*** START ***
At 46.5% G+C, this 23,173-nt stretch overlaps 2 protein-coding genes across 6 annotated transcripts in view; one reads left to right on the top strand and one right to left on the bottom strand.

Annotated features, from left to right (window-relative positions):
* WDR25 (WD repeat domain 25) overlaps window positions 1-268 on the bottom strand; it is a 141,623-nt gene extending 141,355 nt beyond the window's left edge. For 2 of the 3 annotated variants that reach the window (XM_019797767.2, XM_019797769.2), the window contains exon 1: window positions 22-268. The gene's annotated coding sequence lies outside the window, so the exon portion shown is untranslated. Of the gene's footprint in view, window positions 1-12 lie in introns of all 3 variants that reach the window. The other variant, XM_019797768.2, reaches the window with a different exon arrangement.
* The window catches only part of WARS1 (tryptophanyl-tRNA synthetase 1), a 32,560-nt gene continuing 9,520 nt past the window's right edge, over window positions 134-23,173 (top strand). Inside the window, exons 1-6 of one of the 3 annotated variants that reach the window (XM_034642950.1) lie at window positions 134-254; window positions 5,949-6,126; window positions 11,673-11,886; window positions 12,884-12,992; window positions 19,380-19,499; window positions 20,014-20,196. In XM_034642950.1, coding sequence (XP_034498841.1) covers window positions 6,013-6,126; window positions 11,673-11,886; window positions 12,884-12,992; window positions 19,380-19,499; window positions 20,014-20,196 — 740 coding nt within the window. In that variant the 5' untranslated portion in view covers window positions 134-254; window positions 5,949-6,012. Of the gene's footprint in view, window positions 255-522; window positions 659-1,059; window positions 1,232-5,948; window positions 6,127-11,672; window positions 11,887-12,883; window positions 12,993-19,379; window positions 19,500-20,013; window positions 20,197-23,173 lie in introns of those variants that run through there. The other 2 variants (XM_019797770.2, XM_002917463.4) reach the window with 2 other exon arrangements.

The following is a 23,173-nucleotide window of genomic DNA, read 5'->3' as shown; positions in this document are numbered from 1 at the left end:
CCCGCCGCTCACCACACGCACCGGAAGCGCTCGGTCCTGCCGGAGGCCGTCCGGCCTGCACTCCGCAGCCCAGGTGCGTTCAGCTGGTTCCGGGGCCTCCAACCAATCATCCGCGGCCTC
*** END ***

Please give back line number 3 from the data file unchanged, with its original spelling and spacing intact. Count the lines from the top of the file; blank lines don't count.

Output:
* WDR25 (WD repeat domain 25) overlaps window positions 1-268 on the bottom strand; it is a 141,623-nt gene extending 141,355 nt beyond the window's left edge. For 2 of the 3 annotated variants that reach the window (XM_019797767.2, XM_019797769.2), the window contains exon 1: window positions 22-268. The gene's annotated coding sequence lies outside the window, so the exon portion shown is untranslated. Of the gene's footprint in view, window positions 1-12 lie in introns of all 3 variants that reach the window. The other variant, XM_019797768.2, reaches the window with a different exon arrangement.